Monday, March 9, 2015

New to Seed Starting? Check Out These 16 Tips to Help You Get Started!

For those of you who are new to gardening, or just need a refresher, I wrote a post in February of 2014 about how to start seeds.  Although I am pretty committed to new content in my posts, I thought that I would run this post again this year since it contains so much helpful information, especially to those who aren't sure where to start with this process.


16 Tips for the Seed-Starting Newbie

Three of my seed packets that I plan to use this season.  I particularly like Botanical Interests seeds due to their large selection of Certified Organic and heirloom varieties.
I’ll admit it: I am a Seed Starting Newbie.  I did start some seeds last year to kick off my first gardening season.  However, without much prior knowledge about how to start seeds, I probably made many, many mistakes.  Most of the seeds that I started indoors last spring simply did not make it, likely because I didn’t really know what I was doing.  I was super excited to start my first garden last year, and I probably went a little gung-ho (okay, probably a lot, actually…).  Essentially, I just forged ahead without studying up on the best methods to approach seed starting.  Fortunately, I had also purchased a lot of starter plants in the spring, so I still had quite a successful garden last year despite my poor seed-starting experience.
This year, I am no longer completely new to gardening, but I still have a lot to learn when it comes to starting seeds and having greater success with it.  With that said, I decided to do a little bit of research this past week on the topic.  To increase my knowledge, I attended a free seminar at my favorite local garden center last Saturday, and I also did some reading from a number of gardening books that I own.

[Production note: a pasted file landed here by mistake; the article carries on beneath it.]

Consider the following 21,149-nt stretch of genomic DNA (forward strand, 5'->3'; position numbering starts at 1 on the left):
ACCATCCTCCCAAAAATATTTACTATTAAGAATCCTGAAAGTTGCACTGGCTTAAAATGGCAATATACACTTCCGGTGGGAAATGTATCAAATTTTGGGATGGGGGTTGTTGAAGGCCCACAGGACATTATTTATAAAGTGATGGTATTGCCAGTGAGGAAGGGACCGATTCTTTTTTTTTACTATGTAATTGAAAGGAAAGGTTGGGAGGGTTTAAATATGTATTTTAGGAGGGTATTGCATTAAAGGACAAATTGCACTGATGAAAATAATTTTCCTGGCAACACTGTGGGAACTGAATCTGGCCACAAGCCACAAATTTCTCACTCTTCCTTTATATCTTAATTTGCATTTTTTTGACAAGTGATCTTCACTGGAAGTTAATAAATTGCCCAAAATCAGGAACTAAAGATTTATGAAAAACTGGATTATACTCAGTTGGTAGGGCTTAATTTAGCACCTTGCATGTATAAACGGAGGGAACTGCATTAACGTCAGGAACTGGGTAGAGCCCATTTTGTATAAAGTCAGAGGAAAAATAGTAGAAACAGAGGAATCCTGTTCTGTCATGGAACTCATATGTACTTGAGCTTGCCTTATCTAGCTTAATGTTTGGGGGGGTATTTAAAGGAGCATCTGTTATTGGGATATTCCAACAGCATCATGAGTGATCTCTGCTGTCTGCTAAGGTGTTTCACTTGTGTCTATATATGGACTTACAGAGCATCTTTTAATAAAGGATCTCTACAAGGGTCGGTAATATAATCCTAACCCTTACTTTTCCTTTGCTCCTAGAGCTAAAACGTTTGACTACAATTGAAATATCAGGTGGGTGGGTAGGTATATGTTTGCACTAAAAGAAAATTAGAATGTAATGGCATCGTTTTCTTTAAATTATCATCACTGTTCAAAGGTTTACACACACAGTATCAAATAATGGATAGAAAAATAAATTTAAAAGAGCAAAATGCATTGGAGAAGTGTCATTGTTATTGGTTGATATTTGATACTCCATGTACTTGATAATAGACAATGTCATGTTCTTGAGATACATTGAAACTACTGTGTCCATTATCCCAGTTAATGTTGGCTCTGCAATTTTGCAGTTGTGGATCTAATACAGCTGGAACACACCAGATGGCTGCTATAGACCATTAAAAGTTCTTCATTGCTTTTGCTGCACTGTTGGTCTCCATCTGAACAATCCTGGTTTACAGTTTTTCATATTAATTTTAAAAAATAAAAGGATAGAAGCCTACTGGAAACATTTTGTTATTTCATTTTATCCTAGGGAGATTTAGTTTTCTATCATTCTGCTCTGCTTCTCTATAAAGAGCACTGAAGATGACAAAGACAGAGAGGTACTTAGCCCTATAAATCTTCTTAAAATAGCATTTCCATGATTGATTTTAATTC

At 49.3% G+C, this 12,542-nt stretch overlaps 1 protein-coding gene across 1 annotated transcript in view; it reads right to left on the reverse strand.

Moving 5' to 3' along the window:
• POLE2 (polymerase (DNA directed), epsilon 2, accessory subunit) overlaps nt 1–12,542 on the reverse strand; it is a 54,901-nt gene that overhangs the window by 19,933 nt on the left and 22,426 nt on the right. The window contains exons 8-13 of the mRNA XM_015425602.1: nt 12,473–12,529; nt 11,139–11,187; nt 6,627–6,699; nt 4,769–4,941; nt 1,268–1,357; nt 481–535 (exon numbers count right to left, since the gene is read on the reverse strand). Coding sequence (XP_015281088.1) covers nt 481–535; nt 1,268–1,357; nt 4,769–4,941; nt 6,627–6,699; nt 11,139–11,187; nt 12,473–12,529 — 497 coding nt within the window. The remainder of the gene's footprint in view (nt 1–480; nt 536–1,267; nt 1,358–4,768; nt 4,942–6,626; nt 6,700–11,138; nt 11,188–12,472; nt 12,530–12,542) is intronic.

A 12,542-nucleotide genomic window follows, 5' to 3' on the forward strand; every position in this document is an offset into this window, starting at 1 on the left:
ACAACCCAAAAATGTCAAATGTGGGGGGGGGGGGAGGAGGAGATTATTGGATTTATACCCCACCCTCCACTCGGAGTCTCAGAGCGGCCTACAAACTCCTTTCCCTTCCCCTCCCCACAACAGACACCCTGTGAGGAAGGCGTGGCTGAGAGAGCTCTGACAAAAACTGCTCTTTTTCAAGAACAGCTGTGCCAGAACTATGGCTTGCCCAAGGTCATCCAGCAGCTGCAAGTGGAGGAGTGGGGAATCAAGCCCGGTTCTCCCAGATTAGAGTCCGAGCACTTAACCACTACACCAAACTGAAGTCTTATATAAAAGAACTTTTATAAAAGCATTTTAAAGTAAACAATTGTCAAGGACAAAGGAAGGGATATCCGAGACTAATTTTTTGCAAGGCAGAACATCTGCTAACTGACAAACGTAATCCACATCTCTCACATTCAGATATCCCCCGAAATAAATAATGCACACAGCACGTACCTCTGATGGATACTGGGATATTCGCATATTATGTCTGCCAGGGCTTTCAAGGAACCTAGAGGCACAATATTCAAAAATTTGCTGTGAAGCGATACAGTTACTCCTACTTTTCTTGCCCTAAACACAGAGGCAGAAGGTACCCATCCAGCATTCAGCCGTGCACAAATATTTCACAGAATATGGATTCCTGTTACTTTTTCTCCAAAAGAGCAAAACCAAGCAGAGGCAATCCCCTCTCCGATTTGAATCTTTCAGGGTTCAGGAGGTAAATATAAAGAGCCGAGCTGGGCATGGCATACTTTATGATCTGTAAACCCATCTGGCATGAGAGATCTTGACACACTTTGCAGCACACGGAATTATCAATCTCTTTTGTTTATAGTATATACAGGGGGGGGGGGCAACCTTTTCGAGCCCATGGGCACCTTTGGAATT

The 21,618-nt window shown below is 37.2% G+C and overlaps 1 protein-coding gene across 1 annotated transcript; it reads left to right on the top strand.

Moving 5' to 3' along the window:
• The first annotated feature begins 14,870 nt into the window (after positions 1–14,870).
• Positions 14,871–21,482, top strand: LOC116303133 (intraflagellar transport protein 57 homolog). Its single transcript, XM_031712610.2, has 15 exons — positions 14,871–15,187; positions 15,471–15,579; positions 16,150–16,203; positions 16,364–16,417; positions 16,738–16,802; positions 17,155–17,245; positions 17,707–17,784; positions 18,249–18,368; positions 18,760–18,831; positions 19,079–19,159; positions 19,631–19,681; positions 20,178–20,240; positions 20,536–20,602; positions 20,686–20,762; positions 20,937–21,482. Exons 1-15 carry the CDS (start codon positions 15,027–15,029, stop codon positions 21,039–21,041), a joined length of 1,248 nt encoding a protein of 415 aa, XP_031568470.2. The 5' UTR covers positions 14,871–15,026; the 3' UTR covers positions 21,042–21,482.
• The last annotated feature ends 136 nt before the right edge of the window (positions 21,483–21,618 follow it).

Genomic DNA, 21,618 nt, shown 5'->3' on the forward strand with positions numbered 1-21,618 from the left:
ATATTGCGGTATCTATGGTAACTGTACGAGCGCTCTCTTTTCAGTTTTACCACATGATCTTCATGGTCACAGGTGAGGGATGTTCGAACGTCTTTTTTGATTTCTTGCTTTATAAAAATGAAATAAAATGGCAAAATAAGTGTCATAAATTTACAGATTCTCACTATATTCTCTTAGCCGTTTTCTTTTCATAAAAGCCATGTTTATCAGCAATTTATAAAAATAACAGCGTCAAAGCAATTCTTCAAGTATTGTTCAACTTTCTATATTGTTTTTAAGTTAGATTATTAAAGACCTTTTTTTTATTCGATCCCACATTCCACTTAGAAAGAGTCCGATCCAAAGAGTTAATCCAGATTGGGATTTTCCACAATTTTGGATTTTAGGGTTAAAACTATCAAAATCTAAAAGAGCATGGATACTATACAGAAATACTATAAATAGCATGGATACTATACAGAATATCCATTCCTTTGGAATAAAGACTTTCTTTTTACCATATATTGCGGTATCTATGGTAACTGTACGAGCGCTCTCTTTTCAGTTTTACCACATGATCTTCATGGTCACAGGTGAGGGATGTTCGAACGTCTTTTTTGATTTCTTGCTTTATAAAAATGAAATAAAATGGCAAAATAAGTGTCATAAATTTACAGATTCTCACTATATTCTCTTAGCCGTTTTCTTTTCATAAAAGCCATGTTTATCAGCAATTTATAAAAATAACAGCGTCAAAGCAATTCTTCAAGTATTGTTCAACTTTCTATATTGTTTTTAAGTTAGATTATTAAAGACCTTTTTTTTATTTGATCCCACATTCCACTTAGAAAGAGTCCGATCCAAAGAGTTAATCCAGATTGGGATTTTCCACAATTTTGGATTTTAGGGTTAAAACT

In case you’re like me and you need to learn some best practices for starting your seeds, the following tips should be really helpful.  I know that I will now have a much greater knowledge base going into this year’s growing season, and I hope that many more of my little baby plants will live long enough to make it into my garden.   These tips are not meant to be an all-inclusive class on seed starting, so I recommend that you learn as much as you can about it on your own as well.  This information should be a great start for the beginner, however.

1.  Buying Seeds and Seed Sources.  Seeds can be purchased from individual seed companies online, through seed catalogues, or found at garden centers and home improvement stores.  The newest developed varieties, rare or unusual varieties, and certified organic seed tend to be sold at higher prices.  Other great sources for seeds are from friends, family members, or neighbors who have extra seeds that they saved from their garden last year, seed swap events, and from seed libraries

Although it can be very tempting to buy a large amount of different seeds, it is recommended that you do not buy more seeds than you plan to use within two to three years.  Within each seed is a living plant embryo that needs to remain alive until germination occurs, so the fresher the seed, the better the chances are that the seed embryo will still be alive and will germinate. 

The best thing to do if you have leftover seeds from the current season is to store them in an airtight container in a cool space; a refrigerator is ideal.  You can add a packet of silica gel or a teaspoon of powdered milk in a piece of facial tissue or paper towel to absorb any moisture that is present in the container. 

2.  Read Your Seed Packets.  Seed packets contain a lot of valuable information about the growing requirements of the particular plants that you want to grow, including how long it takes the seed to germinate, the seed sowing depth, and when to start growing the seeds inside to get them ready for outdoor planting.

3.  Test the Germination Rates of Your Older Seeds.  If you have seeds that are more than a year old, you should perform a “germination test” to determine how viable the seeds are because they become less viable over time. 

  • Place 10 of your seeds on a moist paper towel, and place a second paper towel directly on top of your “seedy” paper towel to sandwich the seeds in between.